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Wednesday, 9 October, 2002, 05:34 GMT 06:34 UK
Military action: "The sooner, the better"
Old Town Manassas Virginia
Iraq is a topic of debate in smalltown America

Jack's Java in Manassas Virginia is like any coffee house, full of caffeine-fuelled debate.

After President Bush's speech to the nation laying out his case for strong action, possibly military action, against Iraq, it is not surprising that some of the debate would touch on the subject of possible war against Saddam Hussein.

But what was somewhat surprising is that one such debate in this sedate suburb of Washington was in Arabic.

Diana Qura is a Christian from Jordan, a gold cross with gems hangs around her neck. She has lived in the United States for 18 years.

'Get rid of Saddam Hussein' She was talking with her friend Maysoon, who is Chaldean, a minority group of Christians that make up about 4% of the population of Iraq.
Man walks under portrait of Saddam Hussein
Maysoon and Diana criticised Iraq as a closed and repressive state

As for possible military action against Iraq, Diana said, "the sooner, the better."

"That is what the people are hoping for, to get rid of Saddam Hussein," she added.

Maysoon describes Iraq as a closed country where everyone is under constant surveillance.

Mail is opened. Phones are tapped, and information is under tight control with one of the newspapers owned by Saddam Hussein's son Uday.

She said her people want to get rid of Saddam. "They don't want Iraqi children to die anymore," she said.

Regional stability

Those opposed to military action against Iraq say that it risks creating a power vacuum in Iraq and destabilising the Middle East.

But Diana disagrees. She said that removing Saddam Hussein power would increase stability in the Middle East.

Iraq is one of the richest countries in the region. But where does that money go? (Saddam Hussein) has built 42 palaces in the last 10 years

Diana Qura

She points to Jordan and says that the country has had to cope with an influx of Iraqi immigrants who are poor and homeless.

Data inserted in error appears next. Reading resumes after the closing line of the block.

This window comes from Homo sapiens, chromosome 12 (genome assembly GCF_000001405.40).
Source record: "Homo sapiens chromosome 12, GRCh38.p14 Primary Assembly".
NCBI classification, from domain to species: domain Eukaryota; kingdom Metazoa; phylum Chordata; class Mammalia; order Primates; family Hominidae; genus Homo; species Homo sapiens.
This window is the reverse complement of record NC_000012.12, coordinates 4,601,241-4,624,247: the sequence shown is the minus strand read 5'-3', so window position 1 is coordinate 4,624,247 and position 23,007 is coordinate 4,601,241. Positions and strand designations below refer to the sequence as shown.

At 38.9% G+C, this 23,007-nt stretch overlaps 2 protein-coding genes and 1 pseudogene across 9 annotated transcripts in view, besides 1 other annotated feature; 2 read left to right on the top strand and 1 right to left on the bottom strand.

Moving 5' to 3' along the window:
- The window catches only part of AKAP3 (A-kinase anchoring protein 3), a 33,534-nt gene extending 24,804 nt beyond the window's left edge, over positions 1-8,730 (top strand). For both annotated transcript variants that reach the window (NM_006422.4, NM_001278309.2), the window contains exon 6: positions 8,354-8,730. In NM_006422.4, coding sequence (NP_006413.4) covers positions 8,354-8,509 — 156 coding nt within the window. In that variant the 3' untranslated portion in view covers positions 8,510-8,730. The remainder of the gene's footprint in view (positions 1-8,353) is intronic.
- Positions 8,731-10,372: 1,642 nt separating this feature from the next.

"They sleep on the street. They sleep in churches and mosques," she said.

If Saddam Hussein was removed from power, she said that the Iraqis would leave Jordan and return to their homeland.

Jordanians sympathise with the plight of the Iraqi people, but she blames the Iraqi president for his people's suffering.

"Iraq is one of the richest countries in the region. But where does that money go? (Saddam Hussein) has built 42 palaces in the last 10 years," she said.

And she believes that Saddam Hussein is opportunistically using the Palestinian-Israeli conflict to garner support.

"He has never done anything for the Palestinians," Diana said.

After seeing how much people are following Islamic extremists, he is using religion to gain support of the Arab street, she added.

Some members of Congress have expressed concern that the Bush administration does not have a clear strategy for a post-Saddam Iraq.

But Diana sees little that could be worse if Saddam Hussein was toppled. "What could be worse? There is killing now. People are dying now. There are no jobs. The cup is full. What is worse than that?"


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 VOTE RESULTS
Should the weapons inspectors go into Iraq now?

Yes
 79.51% 

No
 20.49% 

61425 Votes Cast

Results are indicative and may not reflect public opinion

See also:

08 Oct 02 | Americas
08 Oct 02 | Americas
08 Oct 02 | Americas
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